His plays were rare and confronting but never overbearing. Artist from BBC Films pays tribute to the man who wrote the screenplays for Bread and Roses, Children of God and Through the Looking Glass
Ed Bullins, who wrote the screenplays for Bread and Roses and Children of God and Watership Down, has died. He was 86.
Ed Bullins. Photograph: © Bridgeman Images
He was living in Guildford, Surrey, when he died. The director Jonathan Glazer worked with him on under-rated films such as The Mighty Bystander and Under the Covers of Miss Charly.
Ed Bullins, Table Dancing and Proud image by Anthony and Paul Hendell
The award-winning director, Jeremy Dyson, who directed the film Watership Down, said: “He was a very, very vivid, rich, colourful and dynamic writer and I admired him greatly. It was always through his writing that he really became a presence. He was like a rare nature find: as a child of the late 50s and early 60s he was definitely a counter-culture writer, writing work that had as much to do with consumerism and commercialism as it did with the poets of his era.”
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“There were actors I admired [who] didn’t always always care to work for film directors. But with Ed, you were often amazed because not only was his writing so brilliant, it was also very funny and sardonic.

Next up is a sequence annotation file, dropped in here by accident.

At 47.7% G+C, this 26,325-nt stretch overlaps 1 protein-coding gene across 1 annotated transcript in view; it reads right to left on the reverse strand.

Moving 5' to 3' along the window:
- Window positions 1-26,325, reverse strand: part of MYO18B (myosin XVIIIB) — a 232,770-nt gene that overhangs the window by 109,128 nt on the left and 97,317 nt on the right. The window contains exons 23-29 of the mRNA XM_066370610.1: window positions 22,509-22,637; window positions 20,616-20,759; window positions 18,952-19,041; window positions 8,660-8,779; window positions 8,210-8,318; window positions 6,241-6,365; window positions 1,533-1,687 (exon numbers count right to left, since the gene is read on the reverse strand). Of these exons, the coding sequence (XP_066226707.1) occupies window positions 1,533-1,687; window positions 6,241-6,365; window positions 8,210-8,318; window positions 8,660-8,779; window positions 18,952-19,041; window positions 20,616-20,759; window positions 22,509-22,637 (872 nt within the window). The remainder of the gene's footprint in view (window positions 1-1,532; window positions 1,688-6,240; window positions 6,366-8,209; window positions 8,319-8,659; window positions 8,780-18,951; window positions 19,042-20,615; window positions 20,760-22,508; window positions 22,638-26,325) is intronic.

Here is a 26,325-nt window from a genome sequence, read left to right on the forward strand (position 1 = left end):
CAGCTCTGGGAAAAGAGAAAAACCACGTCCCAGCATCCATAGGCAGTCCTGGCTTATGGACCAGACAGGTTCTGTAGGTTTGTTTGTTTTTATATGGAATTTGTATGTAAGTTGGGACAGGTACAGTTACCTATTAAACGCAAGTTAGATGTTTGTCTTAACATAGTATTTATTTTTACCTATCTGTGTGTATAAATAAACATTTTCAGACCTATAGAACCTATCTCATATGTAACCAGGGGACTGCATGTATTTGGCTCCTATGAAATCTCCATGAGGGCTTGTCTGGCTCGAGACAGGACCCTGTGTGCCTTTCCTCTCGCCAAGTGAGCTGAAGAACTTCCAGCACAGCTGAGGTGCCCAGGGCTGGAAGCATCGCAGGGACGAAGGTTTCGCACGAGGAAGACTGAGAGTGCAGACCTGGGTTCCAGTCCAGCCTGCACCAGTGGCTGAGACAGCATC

“He was a playwright who really wanted to make his script seen and heard. He was a risk-taker, an exuberant performer who didn’t accept compromise when it came to his art.”
Ed Bullins, Happy Birthday Cameo Image by Anthony and Paul Hendell
To his fans, his work was rare and confronting but never overbearing. The Guardian film critic Peter Bradshaw said: “His style, if you liked, was in the tradition of Tennessee Williams and John Gielgud. And he was able to talk sense into language that was frequently as ornate as poetry.”
Christopher Cloutier, producer of 1986’s Bread and Roses, said Bullins’s plays were about “reality and the oppressed. He was one of the most remarkable writers Britain had produced and his reputation must be secure. He was a provocative, emotional, brilliant writer.”
Edward Elgar-Little, creative director of the Arts Council, said: “I got to know Ed many years ago while he was working as a tax advisor and it was clear from the very first meeting how brilliant he was, with an absolute drive, integrity and a passion for life that was impossible to fail to be inspired by. I have a huge amount of respect for his artistic integrity and his dedication to his craft.”
The Royal Court’s artistic director, Vicky Featherstone, added: “Ed Bullins leaves an incredible legacy in theatre, poetry and performance. From his collaborations with acclaimed directors such as Jonathan Glazer, Trish Bevan and Nicolas Kent through to the short plays of Joshua Humphreys and his plays in translation such as The Tempest, Adrienne Rich and Carrie Cracknell, he left a lasting mark.”